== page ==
We lost a true friend to Puget Sound when Bill Ruckelshaus passed away in the final days of November. Bill’s environmental foresight, commitment to ecosystem recovery, ability to connect with the business community, and expert advice have been an invaluable asset to Puget Sound and the Partnership. Bill often said that achieving Puget Sound recovery is not a one-time event, it’s something we all have to work at “everlastingly” because change continues — climate change continues, population growth continues, and therefore our work to protect Puget Sound must continue.
Bill’s storied career, and service to our nation, were remarkable. We here in Washington State are deeply fortunate that he chose to continue his public service here after leaving Washington, D.C. In particular, the Puget Sound Partnership benefitted lastingly from his vision as one of the agency’s creators, and his leadership as the first Chair of our Leadership Council.
Even after Bill stepped down from the Leadership Council, he continued to serve the Partnership, advising the Partnership’s Executive Directors whenever they called, and participating in celebratory events whenever requested.
“Bill Ruckelshaus demonstrated how a committed leader who treasures both a place and its people can affect the human and ecological landscape for decades,” said Laura Blackmore, the Partnership’s Executive Director. “Mr. Ruckelshaus translated his passion for Puget Sound into a movement that continues to gather strength to this day. His belief in the wisdom of collaborative decision-making, and his conviction that local folks know what’s best for their watersheds, guide our agency’s approach to Puget Sound recovery. Puget Sound and its people benefited tremendously from his vision and leadership, and the Partnership is committed to continuing his work into the future.”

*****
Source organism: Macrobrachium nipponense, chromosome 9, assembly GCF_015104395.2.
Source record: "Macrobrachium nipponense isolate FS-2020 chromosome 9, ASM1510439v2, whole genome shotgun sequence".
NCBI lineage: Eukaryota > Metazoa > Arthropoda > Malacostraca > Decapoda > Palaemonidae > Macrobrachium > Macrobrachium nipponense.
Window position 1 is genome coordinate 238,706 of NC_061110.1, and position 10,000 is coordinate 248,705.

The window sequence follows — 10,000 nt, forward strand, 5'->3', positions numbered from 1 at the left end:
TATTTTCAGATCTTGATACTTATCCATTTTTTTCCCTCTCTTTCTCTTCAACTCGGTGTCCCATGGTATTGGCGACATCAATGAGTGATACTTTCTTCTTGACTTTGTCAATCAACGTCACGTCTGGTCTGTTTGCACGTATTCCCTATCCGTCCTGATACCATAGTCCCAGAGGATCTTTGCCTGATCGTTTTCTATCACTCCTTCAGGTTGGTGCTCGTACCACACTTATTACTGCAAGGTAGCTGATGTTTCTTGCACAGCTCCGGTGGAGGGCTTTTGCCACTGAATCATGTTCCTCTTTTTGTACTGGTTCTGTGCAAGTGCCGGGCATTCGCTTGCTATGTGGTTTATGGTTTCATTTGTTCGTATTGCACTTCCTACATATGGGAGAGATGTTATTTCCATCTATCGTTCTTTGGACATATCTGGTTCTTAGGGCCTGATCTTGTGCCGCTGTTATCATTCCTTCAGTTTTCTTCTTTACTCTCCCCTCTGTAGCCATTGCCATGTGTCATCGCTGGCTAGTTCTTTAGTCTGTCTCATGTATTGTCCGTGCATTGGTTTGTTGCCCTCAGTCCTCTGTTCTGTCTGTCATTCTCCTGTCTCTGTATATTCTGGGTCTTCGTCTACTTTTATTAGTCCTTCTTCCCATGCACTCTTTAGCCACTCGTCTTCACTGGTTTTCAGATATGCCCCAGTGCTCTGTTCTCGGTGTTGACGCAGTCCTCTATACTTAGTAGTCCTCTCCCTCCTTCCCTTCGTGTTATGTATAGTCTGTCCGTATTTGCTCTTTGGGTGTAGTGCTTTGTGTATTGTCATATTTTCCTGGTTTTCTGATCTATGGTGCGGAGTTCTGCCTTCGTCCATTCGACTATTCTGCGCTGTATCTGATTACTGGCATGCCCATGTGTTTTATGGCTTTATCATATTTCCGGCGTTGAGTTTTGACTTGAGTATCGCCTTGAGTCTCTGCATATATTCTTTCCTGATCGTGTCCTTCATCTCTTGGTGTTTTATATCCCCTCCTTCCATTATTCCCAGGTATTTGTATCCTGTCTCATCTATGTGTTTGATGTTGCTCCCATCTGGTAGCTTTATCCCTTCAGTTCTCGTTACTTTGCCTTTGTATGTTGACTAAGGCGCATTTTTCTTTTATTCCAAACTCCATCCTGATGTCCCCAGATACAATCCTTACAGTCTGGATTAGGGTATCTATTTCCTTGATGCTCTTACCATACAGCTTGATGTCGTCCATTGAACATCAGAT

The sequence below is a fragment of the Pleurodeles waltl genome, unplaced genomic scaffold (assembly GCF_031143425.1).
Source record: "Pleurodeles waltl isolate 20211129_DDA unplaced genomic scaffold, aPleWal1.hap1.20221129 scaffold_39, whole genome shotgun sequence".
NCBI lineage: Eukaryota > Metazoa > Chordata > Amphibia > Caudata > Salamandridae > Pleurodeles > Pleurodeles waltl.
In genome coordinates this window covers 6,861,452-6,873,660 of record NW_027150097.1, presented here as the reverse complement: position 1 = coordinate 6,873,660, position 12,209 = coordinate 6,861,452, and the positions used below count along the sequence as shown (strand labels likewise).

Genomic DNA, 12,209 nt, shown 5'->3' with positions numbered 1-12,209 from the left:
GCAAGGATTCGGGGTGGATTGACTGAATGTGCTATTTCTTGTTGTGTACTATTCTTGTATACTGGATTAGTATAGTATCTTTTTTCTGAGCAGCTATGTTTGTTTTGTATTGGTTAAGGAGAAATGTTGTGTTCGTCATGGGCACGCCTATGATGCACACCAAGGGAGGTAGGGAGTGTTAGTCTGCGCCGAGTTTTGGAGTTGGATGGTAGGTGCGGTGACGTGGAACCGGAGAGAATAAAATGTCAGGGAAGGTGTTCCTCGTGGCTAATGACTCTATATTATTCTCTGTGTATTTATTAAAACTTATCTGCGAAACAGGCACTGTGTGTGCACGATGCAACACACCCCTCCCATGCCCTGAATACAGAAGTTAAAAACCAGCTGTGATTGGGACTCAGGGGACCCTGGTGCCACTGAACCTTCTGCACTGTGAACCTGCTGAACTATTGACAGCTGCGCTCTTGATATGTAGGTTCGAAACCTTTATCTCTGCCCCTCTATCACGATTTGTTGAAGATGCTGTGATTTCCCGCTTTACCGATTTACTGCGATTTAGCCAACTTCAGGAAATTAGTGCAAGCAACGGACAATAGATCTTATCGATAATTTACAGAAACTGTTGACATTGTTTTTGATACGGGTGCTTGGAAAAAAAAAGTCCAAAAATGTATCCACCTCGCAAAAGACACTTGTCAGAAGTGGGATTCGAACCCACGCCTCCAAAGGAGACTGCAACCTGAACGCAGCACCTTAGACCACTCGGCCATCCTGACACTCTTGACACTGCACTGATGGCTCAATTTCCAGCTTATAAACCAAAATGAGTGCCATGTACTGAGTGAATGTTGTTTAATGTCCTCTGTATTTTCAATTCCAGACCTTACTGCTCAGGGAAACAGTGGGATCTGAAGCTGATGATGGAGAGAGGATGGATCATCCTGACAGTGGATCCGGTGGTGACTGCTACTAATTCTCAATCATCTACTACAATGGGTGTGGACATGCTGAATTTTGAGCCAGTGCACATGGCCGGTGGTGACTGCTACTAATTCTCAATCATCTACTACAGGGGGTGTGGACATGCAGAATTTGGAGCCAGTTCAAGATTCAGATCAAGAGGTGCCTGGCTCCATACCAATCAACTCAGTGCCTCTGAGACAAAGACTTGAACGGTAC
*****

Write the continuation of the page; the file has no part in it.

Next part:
Bill Ruckelshaus was a warm, humble, kind human being who connected with world leaders and recent college graduates alike. He was a great man who was not afraid to lead and to do what he believed was right, and we shall miss him.
-The Puget Sound Partnership